Why did you want the
After graduating from Hampton University, I went to work
with Accenture—I thought I could work across different functions and industries
to find my calling. But I ended up working exclusively in healthcare, and I
felt I was specializing too early in my career. That was the impetus for going
to business school.
What are some of the
most important aspects of your HBS experience?
My internship, definitely, because it enabled me to pursue
two other passions: politics and education. Through the Mayor’s Office
Fellowship program, I served as a consultant with Rahm Emmanuel in Chicago on a
variety of projects. I worked on a youth mentoring program to combat violence.
I was part of a team figuring out the best way to incentivize manufacturing
companies to come to the city. What tax incentives would we need? And what
would be the payoff for Chicago? Probably our biggest project was in education;
we were given a free hand to design the ideal model school of the future, one
focused on entrepreneurship and able to incorporate new technologies into its
curriculum. We even changed the teaching training model, emphasizing
experiential learning over traditional formal education.
In what ways has HBS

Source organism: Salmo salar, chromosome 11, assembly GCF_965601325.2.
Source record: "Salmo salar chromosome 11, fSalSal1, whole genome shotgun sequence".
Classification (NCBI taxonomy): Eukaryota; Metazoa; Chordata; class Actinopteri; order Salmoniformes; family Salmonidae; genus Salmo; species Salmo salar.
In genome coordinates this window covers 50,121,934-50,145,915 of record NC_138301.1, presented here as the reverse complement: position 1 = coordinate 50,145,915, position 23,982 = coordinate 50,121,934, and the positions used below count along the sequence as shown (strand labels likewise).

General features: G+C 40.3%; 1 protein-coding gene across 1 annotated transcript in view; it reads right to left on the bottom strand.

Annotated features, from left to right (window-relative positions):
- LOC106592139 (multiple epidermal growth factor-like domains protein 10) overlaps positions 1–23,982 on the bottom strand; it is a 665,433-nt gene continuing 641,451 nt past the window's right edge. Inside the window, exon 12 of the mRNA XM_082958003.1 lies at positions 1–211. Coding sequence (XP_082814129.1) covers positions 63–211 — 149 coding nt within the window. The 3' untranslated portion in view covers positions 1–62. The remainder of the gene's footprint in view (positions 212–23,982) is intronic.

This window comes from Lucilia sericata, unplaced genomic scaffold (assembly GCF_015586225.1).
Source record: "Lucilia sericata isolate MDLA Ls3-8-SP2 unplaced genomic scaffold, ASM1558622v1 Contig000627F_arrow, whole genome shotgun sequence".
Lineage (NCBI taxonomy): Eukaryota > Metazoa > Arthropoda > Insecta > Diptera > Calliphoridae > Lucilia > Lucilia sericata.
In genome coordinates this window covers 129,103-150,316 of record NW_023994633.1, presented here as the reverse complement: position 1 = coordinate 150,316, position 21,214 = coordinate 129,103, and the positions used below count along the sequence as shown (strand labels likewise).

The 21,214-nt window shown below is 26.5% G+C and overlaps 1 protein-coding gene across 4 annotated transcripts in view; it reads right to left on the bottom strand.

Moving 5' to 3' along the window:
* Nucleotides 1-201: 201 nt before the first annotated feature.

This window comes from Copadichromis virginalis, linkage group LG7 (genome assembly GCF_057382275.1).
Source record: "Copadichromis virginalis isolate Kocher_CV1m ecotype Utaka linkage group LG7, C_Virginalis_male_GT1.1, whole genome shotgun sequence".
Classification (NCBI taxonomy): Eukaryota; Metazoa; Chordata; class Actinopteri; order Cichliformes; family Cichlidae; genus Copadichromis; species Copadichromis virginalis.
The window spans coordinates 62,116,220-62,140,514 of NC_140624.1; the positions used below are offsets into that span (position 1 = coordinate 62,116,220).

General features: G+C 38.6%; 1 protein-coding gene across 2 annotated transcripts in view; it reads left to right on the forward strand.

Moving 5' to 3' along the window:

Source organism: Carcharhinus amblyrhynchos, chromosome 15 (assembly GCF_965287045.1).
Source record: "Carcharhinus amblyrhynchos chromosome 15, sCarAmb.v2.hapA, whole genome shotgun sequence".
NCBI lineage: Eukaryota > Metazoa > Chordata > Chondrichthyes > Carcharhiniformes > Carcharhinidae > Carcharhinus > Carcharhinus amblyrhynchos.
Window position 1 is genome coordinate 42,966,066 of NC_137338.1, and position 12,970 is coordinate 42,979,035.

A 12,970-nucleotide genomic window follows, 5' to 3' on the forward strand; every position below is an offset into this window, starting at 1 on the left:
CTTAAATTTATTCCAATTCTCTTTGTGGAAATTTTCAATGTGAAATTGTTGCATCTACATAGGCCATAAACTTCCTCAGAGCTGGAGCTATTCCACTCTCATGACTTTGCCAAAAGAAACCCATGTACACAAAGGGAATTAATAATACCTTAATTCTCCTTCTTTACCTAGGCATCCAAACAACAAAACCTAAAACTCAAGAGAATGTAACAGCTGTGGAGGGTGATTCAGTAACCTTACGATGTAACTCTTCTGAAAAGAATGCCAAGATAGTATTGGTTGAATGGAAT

impacted your career?
The big thing is access
to so many opportunities, and to so many people who have been in various roles
and have helped me understand what those roles are really like. Through my peers,
I learned, for example, that private equity and investment banking were not the
right roles for me.
Specifically, the African-American Student Union and the
Management Consulting Club were really helpful. The latter had a panel of
people who had not initially gotten the consulting internships they had wanted,
who shared tips for being better prepared for the next round of recruiting. The
Social Enterprise Initiative posted the Chicago opportunity I ultimately took.
Most importantly, HBS has shown me that anything is
possible—as long as I understand what the expectations are and that I’m willing
to make the necessary sacrifices to meet them.
What’s next for you?
I’m going to work with McKinsey in Chicago as a generalist.
Consulting gives me the flexibility to find where my skills work best and to
discover what I’m most interested in. Long-term, I hope I can have an impact on
education: maybe in politics? Perhaps there’s a role in which I could apply my
skills to greater advantage—in economic policy or development—that would
positively affect education indirectly.